Harris, whose resignation announcement caused a 10 percent drop in Intuit stock, leaves the company after overseeing its transformation from being primarily a software maker to also providing Internet-based personal financial services. The Internet divisions generated 20 percent of the Intuit's revenue in the last six months.
But it is the very success of the entire financial sector's migration onto the Net that leaves Intuit facing greater competition, as services offered by online banks, brokerage houses, and other financial firms begin to intrude on its turf.
"There is no doubt that this industry is extremely dynamic and you have a variety of different players who are basically going to meet at some point in some kind of a cross-product battle," said Scott Kessler, an analyst at S&P Equity Group.
During the past year brick-and-mortar banks and brokerage houses have either jumped on the online bandwagon or have made clear their Net intentions--including giants such as Citibank and Merrill Lynch. The space also is filling up with Web-only players such as WingspanBank, E*Trade, and Ameritrade.
Many of these competitors are hoping to attract customers by simplifying online finances. For example, after a transaction, consumers must update their stock or banking information on their personal finance software. Online banks and brokerage houses hope to automate that process for customers.
"I expect all major online brokers to move in that direction," said Dan Burke, the senior brokerage analyst at research firm Gomez Advisors. "They don't want to give up eyeballs to places like [Intuit's] Quicken.com and Yahoo Finance where people can track their stocks."
Nearly five years after Microsoft dropped its $1.5 billion bid to acquire Intuit, the software giant remains Intuit's primary competitor with Microsoft Money gunning to dethrone Intuit's flagship Quicken software.
"When you have Microsoft breathing down several of your markets, it obviously keeps you on your toes," said Kessler. "The key to Intuit's success is to continue building its brand, developing new products, and garnering customer appreciation."
A good thing going
Analysts said they expect little change in the company's overall strategy. The chairman and former CEO Bill Campbell, who will be the acting chief executive, said last week that with Intuit revenues strong and its Internet strategy firmly in place, the company will remain on course.
"I expect them to continue looking for opportunities on the Internet and probably to move more toward the small-business area," said Steve Shepich, an equities analyst at Olde Discount.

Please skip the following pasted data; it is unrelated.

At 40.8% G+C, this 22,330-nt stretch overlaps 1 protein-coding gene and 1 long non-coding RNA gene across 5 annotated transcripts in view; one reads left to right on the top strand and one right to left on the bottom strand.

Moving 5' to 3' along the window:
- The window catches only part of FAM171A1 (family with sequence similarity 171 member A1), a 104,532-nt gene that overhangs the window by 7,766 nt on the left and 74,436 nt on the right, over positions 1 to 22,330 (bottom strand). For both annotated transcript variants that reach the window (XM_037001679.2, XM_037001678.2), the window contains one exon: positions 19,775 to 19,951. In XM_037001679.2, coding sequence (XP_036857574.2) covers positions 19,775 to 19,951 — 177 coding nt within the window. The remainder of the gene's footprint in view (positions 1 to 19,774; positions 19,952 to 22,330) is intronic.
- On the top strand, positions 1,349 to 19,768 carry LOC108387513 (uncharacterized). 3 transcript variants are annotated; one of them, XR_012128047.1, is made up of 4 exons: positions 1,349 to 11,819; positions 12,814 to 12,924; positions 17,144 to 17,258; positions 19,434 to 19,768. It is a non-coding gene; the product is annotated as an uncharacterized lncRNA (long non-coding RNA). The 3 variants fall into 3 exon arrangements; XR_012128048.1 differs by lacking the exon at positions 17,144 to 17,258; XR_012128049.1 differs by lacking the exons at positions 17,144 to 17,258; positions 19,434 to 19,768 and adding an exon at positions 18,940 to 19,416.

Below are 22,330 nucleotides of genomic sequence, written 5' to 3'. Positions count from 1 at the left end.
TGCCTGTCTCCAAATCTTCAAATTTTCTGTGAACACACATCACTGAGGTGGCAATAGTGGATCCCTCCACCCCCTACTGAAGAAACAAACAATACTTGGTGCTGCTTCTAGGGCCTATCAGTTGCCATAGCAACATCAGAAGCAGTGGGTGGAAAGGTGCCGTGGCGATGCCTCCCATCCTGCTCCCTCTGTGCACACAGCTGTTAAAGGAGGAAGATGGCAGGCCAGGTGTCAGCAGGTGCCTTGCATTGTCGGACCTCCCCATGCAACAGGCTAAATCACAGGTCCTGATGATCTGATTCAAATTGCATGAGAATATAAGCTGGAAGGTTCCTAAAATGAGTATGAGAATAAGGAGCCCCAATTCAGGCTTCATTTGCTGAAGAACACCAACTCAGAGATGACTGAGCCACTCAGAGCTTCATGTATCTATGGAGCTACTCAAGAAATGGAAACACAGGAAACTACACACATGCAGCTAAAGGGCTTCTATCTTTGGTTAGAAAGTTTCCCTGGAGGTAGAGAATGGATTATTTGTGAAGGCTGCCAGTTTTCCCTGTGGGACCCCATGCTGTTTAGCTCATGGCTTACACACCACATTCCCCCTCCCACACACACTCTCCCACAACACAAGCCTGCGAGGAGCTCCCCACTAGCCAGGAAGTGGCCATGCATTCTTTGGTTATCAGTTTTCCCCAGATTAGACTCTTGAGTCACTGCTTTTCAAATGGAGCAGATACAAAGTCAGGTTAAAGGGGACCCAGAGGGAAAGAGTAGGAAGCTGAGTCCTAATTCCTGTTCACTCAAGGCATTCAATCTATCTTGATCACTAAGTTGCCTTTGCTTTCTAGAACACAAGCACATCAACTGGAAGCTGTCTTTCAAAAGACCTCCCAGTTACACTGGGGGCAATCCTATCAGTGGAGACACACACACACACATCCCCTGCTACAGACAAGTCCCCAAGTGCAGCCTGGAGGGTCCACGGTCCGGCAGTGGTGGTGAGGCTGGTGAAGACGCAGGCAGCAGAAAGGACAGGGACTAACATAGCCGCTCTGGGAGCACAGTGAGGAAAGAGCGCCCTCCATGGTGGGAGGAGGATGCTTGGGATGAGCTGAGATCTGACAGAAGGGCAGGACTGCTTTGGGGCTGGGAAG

Still, the sudden resignation of Harris has rocked Intuit's stock, dropping it about 10 points since the announcement last Thursday.
"Any time a senior executive resigns unexpectedly, you are going to see such an impact," said Shepich. "[Harris] was a key player in the move onto the Internet--a strategy that has been extremely successful. His departure has some people concerned."
Although Harris plans to remain as a member of the company's board and help find his replacement, he said he left the company to step back from day-to-day management to focus on his entrepreneurial interests.
Analysts agreed that the corporate culture at Intuit has evolved in recent years as the company swelled to a market capitalization of more than $5 billion. To run this emerging behemoth, the company will need a chief executive that is inspired by operational issues and day-to-day management, and who can move at Internet-speed.
Intuit stock has climbed nearly 40 percent this year, prompting some analysts to note that investors are seeing this as a good time to unload their holdings in the company.
Others see this as a good time to jump onboard.
"I perceive the sell off in the stock that is currently in effect to be a buying opportunity and an attractive entry-point," said Kessler, who maintains an "accumulate" rating on Intuit.
Intuit dipped 4.27 percent or 4 points today to close at 89.75. The stock has traded as high as 110.75 and as low as 34.5 during the past 52 weeks.